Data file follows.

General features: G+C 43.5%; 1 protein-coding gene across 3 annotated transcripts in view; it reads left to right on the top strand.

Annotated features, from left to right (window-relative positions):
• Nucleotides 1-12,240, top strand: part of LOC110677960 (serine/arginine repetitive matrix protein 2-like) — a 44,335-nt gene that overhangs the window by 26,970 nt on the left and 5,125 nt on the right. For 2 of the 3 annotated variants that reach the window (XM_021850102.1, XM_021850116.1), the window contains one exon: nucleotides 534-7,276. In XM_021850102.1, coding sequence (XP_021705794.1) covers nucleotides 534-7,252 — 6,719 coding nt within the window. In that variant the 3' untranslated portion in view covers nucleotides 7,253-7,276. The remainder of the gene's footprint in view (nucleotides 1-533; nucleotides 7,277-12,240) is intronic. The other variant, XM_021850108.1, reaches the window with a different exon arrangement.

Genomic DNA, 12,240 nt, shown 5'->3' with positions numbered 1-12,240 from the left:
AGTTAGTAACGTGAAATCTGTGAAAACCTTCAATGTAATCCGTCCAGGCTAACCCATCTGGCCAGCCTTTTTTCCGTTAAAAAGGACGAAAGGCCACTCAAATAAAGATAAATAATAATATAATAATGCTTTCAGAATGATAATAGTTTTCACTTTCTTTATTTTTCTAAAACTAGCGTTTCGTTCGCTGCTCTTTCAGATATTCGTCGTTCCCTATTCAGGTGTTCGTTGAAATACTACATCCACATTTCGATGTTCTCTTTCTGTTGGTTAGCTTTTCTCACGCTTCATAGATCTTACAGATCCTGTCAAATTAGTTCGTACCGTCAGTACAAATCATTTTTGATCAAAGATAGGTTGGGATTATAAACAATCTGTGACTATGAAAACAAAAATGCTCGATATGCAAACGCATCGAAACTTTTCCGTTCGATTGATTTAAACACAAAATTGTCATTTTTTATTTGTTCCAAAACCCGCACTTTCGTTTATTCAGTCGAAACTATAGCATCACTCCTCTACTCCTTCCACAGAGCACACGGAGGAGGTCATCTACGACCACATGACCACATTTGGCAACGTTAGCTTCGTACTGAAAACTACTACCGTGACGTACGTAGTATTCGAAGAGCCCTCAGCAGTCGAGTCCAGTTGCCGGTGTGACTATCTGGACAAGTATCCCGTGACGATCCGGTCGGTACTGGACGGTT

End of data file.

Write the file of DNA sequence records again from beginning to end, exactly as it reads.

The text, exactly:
General features: G+C 43.5%; 1 protein-coding gene across 3 annotated transcripts in view; it reads left to right on the top strand.

Annotated features, from left to right (window-relative positions):
• Nucleotides 1-12,240, top strand: part of LOC110677960 (serine/arginine repetitive matrix protein 2-like) — a 44,335-nt gene that overhangs the window by 26,970 nt on the left and 5,125 nt on the right. For 2 of the 3 annotated variants that reach the window (XM_021850102.1, XM_021850116.1), the window contains one exon: nucleotides 534-7,276. In XM_021850102.1, coding sequence (XP_021705794.1) covers nucleotides 534-7,252 — 6,719 coding nt within the window. In that variant the 3' untranslated portion in view covers nucleotides 7,253-7,276. The remainder of the gene's footprint in view (nucleotides 1-533; nucleotides 7,277-12,240) is intronic. The other variant, XM_021850108.1, reaches the window with a different exon arrangement.

Genomic DNA, 12,240 nt, shown 5'->3' with positions numbered 1-12,240 from the left:
AGTTAGTAACGTGAAATCTGTGAAAACCTTCAATGTAATCCGTCCAGGCTAACCCATCTGGCCAGCCTTTTTTCCGTTAAAAAGGACGAAAGGCCACTCAAATAAAGATAAATAATAATATAATAATGCTTTCAGAATGATAATAGTTTTCACTTTCTTTATTTTTCTAAAACTAGCGTTTCGTTCGCTGCTCTTTCAGATATTCGTCGTTCCCTATTCAGGTGTTCGTTGAAATACTACATCCACATTTCGATGTTCTCTTTCTGTTGGTTAGCTTTTCTCACGCTTCATAGATCTTACAGATCCTGTCAAATTAGTTCGTACCGTCAGTACAAATCATTTTTGATCAAAGATAGGTTGGGATTATAAACAATCTGTGACTATGAAAACAAAAATGCTCGATATGCAAACGCATCGAAACTTTTCCGTTCGATTGATTTAAACACAAAATTGTCATTTTTTATTTGTTCCAAAACCCGCACTTTCGTTTATTCAGTCGAAACTATAGCATCACTCCTCTACTCCTTCCACAGAGCACACGGAGGAGGTCATCTACGACCACATGACCACATTTGGCAACGTTAGCTTCGTACTGAAAACTACTACCGTGACGTACGTAGTATTCGAAGAGCCCTCAGCAGTCGAGTCCAGTTGCCGGTGTGACTATCTGGACAAGTATCCCGTGACGATCCGGTCGGTACTGGACGGTT